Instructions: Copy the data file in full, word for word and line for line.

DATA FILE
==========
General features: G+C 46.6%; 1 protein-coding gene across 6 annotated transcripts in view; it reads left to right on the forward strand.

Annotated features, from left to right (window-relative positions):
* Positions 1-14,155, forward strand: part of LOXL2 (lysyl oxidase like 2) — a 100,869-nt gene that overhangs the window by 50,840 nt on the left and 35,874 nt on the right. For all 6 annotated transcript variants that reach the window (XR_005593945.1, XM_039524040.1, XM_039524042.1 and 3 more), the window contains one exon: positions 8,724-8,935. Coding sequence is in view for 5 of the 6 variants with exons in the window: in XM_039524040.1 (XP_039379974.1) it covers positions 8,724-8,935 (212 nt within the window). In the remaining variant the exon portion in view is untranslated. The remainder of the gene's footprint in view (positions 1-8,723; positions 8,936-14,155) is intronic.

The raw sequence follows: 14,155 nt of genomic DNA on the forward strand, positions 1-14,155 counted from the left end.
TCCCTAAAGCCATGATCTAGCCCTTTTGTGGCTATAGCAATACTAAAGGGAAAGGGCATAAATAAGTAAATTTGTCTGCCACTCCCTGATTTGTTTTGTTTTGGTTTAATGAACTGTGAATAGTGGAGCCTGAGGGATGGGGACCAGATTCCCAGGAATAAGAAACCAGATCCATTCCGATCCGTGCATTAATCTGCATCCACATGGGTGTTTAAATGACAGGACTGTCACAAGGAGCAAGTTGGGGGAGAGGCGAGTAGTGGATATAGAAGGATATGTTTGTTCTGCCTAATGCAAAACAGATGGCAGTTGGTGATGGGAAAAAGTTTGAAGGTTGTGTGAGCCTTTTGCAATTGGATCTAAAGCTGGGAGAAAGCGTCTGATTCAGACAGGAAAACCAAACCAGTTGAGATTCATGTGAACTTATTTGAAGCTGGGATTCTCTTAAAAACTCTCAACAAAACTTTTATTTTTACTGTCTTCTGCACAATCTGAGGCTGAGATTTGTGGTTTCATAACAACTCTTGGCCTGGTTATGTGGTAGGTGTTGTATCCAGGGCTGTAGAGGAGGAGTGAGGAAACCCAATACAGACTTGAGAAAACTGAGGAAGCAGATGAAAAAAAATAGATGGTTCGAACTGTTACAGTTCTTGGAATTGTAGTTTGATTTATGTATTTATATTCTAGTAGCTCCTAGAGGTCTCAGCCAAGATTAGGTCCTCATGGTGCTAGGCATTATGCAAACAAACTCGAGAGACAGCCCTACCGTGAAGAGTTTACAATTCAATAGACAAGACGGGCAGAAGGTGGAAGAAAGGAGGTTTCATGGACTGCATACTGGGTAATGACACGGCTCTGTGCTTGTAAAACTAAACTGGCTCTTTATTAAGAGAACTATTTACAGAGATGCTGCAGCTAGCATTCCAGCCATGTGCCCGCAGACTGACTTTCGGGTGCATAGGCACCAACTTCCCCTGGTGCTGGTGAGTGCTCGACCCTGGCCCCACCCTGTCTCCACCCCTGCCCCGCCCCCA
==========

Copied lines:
General features: G+C 46.6%; 1 protein-coding gene across 6 annotated transcripts in view; it reads left to right on the forward strand.

Annotated features, from left to right (window-relative positions):
* Positions 1-14,155, forward strand: part of LOXL2 (lysyl oxidase like 2) — a 100,869-nt gene that overhangs the window by 50,840 nt on the left and 35,874 nt on the right. For all 6 annotated transcript variants that reach the window (XR_005593945.1, XM_039524040.1, XM_039524042.1 and 3 more), the window contains one exon: positions 8,724-8,935. Coding sequence is in view for 5 of the 6 variants with exons in the window: in XM_039524040.1 (XP_039379974.1) it covers positions 8,724-8,935 (212 nt within the window). In the remaining variant the exon portion in view is untranslated. The remainder of the gene's footprint in view (positions 1-8,723; positions 8,936-14,155) is intronic.

The raw sequence follows: 14,155 nt of genomic DNA on the forward strand, positions 1-14,155 counted from the left end.
TCCCTAAAGCCATGATCTAGCCCTTTTGTGGCTATAGCAATACTAAAGGGAAAGGGCATAAATAAGTAAATTTGTCTGCCACTCCCTGATTTGTTTTGTTTTGGTTTAATGAACTGTGAATAGTGGAGCCTGAGGGATGGGGACCAGATTCCCAGGAATAAGAAACCAGATCCATTCCGATCCGTGCATTAATCTGCATCCACATGGGTGTTTAAATGACAGGACTGTCACAAGGAGCAAGTTGGGGGAGAGGCGAGTAGTGGATATAGAAGGATATGTTTGTTCTGCCTAATGCAAAACAGATGGCAGTTGGTGATGGGAAAAAGTTTGAAGGTTGTGTGAGCCTTTTGCAATTGGATCTAAAGCTGGGAGAAAGCGTCTGATTCAGACAGGAAAACCAAACCAGTTGAGATTCATGTGAACTTATTTGAAGCTGGGATTCTCTTAAAAACTCTCAACAAAACTTTTATTTTTACTGTCTTCTGCACAATCTGAGGCTGAGATTTGTGGTTTCATAACAACTCTTGGCCTGGTTATGTGGTAGGTGTTGTATCCAGGGCTGTAGAGGAGGAGTGAGGAAACCCAATACAGACTTGAGAAAACTGAGGAAGCAGATGAAAAAAAATAGATGGTTCGAACTGTTACAGTTCTTGGAATTGTAGTTTGATTTATGTATTTATATTCTAGTAGCTCCTAGAGGTCTCAGCCAAGATTAGGTCCTCATGGTGCTAGGCATTATGCAAACAAACTCGAGAGACAGCCCTACCGTGAAGAGTTTACAATTCAATAGACAAGACGGGCAGAAGGTGGAAGAAAGGAGGTTTCATGGACTGCATACTGGGTAATGACACGGCTCTGTGCTTGTAAAACTAAACTGGCTCTTTATTAAGAGAACTATTTACAGAGATGCTGCAGCTAGCATTCCAGCCATGTGCCCGCAGACTGACTTTCGGGTGCATAGGCACCAACTTCCCCTGGTGCTGGTGAGTGCTCGACCCTGGCCCCACCCTGTCTCCACCCCTGCCCCGCCCCCA